Your Bird Moment

The Wood Thrush is revered for its ethereal song throughout its eastern North American range. In Canada, it is found in southern Nova Scotia, New Brunswick, Québec, Ontario, and occasionally Manitoba. + “Your Bird Moment”

Photo: Yousif Attia

Your Bird Moment

The Bonaparte’s Gull is the only gull to build a stick nest in a tree, usually a conifer. It also tends not to gorge on garbage or carrion, feeding on insects, fish, crustaceans, and molluscs instead. + “Your Bird Moment”

(Photo: Nick Saunders)

Your Bird Moment

The Evening Grosbeak might be one of the most misunderstood birds in North America. Even its name – meant to suggest that it sings only in the evening – is based on a misconception. + “Your Bird Moment”

(Photo: May Haga)
Horned Grebe

Your Bird Moment

Grebes have lobed (rather than webbed) feet – a feature that sets them apart from ducks and geese. Grebes’ feet are also set toward the back of their body, which is an adaptation for steering while diving.  + “Your Bird Moment”

Photo: Ron Ridout

Your Bird Moment

Despite its name, the Philadelphia Vireo is seldom seen in Philadelphia. The oldest recorded Philadelphia Vireo was at least 8 years and 10 months old when found in Guatemala in 1970. It had been banded in Ontario in 1962. + “Your Bird Moment”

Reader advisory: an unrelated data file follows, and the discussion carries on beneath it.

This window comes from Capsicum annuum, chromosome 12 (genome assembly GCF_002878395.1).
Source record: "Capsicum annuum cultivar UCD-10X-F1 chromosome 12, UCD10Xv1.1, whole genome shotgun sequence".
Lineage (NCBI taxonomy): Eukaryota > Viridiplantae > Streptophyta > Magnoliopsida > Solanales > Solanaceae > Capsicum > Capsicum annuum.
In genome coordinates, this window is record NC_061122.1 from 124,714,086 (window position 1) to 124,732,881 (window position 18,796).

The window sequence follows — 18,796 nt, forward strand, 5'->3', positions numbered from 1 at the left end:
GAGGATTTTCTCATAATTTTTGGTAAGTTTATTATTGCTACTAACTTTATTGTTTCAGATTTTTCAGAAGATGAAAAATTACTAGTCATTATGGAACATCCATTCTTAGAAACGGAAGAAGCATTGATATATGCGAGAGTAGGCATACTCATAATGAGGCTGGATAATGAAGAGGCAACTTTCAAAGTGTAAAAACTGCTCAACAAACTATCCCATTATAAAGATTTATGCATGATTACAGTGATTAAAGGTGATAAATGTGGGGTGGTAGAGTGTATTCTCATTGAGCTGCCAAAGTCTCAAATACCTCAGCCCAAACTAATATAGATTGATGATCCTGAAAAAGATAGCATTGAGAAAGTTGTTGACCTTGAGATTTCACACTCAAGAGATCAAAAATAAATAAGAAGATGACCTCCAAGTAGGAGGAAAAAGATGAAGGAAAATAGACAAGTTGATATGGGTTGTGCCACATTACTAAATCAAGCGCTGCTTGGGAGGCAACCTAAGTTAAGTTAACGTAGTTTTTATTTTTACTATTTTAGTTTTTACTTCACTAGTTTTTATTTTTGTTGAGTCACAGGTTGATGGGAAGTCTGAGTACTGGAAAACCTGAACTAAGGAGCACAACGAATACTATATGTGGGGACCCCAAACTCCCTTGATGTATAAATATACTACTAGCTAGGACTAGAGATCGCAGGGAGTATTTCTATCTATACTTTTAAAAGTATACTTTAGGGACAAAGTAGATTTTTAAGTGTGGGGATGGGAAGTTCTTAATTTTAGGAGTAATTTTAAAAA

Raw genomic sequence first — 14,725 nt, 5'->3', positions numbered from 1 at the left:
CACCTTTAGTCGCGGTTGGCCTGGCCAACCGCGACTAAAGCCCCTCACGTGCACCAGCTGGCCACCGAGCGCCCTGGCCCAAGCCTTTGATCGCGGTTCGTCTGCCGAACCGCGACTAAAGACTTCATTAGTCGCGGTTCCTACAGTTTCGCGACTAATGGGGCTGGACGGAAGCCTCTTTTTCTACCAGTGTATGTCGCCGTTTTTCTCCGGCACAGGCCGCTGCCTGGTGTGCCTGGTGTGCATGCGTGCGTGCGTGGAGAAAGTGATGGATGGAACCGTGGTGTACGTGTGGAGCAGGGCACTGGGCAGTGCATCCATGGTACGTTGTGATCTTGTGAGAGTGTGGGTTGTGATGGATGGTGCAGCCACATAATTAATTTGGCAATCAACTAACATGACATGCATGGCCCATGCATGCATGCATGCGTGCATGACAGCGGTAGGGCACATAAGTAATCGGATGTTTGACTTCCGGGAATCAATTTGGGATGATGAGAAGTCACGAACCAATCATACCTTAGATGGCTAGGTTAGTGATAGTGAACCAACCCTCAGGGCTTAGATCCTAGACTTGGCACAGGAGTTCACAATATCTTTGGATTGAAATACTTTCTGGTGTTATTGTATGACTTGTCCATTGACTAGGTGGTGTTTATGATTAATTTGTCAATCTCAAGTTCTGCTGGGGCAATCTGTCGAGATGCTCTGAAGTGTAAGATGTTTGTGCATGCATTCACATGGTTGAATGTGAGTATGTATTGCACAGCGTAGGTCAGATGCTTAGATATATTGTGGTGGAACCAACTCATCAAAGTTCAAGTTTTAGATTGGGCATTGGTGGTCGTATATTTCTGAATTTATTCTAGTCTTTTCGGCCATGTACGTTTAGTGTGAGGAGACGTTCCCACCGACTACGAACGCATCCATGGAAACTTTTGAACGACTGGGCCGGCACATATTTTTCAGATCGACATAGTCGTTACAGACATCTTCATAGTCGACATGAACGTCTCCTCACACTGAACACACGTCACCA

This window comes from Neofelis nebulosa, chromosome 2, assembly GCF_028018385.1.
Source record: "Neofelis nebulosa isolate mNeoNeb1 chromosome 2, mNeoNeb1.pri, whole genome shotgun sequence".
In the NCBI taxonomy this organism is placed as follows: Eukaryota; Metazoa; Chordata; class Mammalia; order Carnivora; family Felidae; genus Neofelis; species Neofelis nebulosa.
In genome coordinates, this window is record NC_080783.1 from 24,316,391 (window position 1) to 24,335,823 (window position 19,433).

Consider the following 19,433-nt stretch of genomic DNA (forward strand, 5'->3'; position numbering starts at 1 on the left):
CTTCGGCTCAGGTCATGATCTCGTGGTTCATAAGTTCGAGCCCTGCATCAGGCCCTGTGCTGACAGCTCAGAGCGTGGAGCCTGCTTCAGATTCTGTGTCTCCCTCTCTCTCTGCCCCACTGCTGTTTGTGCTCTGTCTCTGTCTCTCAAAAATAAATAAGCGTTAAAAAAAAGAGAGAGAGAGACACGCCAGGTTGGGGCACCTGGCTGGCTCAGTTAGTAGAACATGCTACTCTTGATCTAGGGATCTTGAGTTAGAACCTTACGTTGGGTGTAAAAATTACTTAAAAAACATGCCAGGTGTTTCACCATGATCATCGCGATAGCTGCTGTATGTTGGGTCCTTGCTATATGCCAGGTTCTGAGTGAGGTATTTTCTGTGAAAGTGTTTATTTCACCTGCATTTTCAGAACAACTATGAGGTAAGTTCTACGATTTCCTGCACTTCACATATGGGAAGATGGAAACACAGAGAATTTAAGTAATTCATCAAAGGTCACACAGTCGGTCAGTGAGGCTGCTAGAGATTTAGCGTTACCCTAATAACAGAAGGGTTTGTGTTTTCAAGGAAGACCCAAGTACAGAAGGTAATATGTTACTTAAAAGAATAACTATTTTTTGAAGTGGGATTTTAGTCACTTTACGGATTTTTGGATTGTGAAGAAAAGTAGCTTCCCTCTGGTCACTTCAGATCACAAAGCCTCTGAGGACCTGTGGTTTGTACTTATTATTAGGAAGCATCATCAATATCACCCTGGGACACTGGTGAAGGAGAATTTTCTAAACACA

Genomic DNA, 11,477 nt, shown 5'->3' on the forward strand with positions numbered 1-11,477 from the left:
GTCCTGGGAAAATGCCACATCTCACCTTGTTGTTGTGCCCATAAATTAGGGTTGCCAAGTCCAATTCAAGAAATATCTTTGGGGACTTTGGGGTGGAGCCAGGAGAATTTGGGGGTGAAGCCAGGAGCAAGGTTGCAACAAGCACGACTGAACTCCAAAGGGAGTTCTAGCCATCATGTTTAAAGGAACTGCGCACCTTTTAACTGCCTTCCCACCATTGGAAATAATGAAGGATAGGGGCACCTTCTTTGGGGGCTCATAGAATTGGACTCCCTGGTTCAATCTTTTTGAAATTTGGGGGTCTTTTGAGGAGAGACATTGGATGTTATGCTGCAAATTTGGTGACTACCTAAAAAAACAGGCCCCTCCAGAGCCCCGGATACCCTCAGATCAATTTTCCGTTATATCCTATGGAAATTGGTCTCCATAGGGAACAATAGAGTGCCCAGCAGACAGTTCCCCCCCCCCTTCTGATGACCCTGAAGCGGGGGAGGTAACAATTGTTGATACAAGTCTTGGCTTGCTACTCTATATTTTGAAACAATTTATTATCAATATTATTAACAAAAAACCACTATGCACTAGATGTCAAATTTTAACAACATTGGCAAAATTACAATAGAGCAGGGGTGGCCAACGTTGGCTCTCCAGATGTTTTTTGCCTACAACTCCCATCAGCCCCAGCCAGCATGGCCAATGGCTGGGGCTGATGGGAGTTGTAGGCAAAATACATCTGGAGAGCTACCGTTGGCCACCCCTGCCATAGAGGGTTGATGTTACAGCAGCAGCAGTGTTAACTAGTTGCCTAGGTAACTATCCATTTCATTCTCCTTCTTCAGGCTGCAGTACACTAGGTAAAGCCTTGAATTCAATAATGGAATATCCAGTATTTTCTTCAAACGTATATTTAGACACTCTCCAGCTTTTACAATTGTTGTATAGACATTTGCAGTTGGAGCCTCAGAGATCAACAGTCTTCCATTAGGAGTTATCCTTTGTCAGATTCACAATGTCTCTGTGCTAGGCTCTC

Your Bird Moment

The Long-eared Owl is one of Canada’s most widespread species. It is found in almost every province, and throughout the northern hemisphere, including Eurasia and northern Africa. + “Your Bird Moment”

Photo: Stu Mackenzie

Your Bird Moment

Common Redpolls are small, acrobatic, and lively finches found in the northern boreal region during the summer. + “Your Bird Moment”

(Photo: Nick Saunders)
Least Flycatcher, Saskatchewan

Your Bird Moment

The Least Flycatcher’s fiery attitude is well-concealed beneath a bland exterior. Birders sigh in frustration over the drab plumage that makes it nearly indistinguishable from other closely-related species. + “Your Bird Moment”


The Yellow Warbler’s song is easy to remember. It sounds like it’s saying “sweet, sweet, sweet, I’m so sweet” – which is very fitting! + “YOUR BIRD MOMENT”

(Photo: May Haga)
Northern Flicker

Your Bird Moment

This species is known for the “dance” it performs during courtship and territorial disputes. Two birds of the same sex face off and bop their heads, often while an individual of the opposite sex watches. + “Your Bird Moment”

(Photo: Nick Saunders)

Your Bird Moment

This stocky Buteo is easiest to spot during migration, when it forms spectacular “kettles” – swirling masses of soaring birds. + “Your Bird Moment”

(Photo: Nick Saunders)
Canada Jay Nick Saunders

Your Bird Moment

Canada Jays survive without fresh food for long periods by storing food at all times of year in thousands of widely-scattered caches throughout their territories. + “Your Bird Moment”

(Photo: Nick Saunders)

Red-eyed Vireo (a persistent singer found in mixed wood forests across Canada) Photo: Sherri & Brock Fenton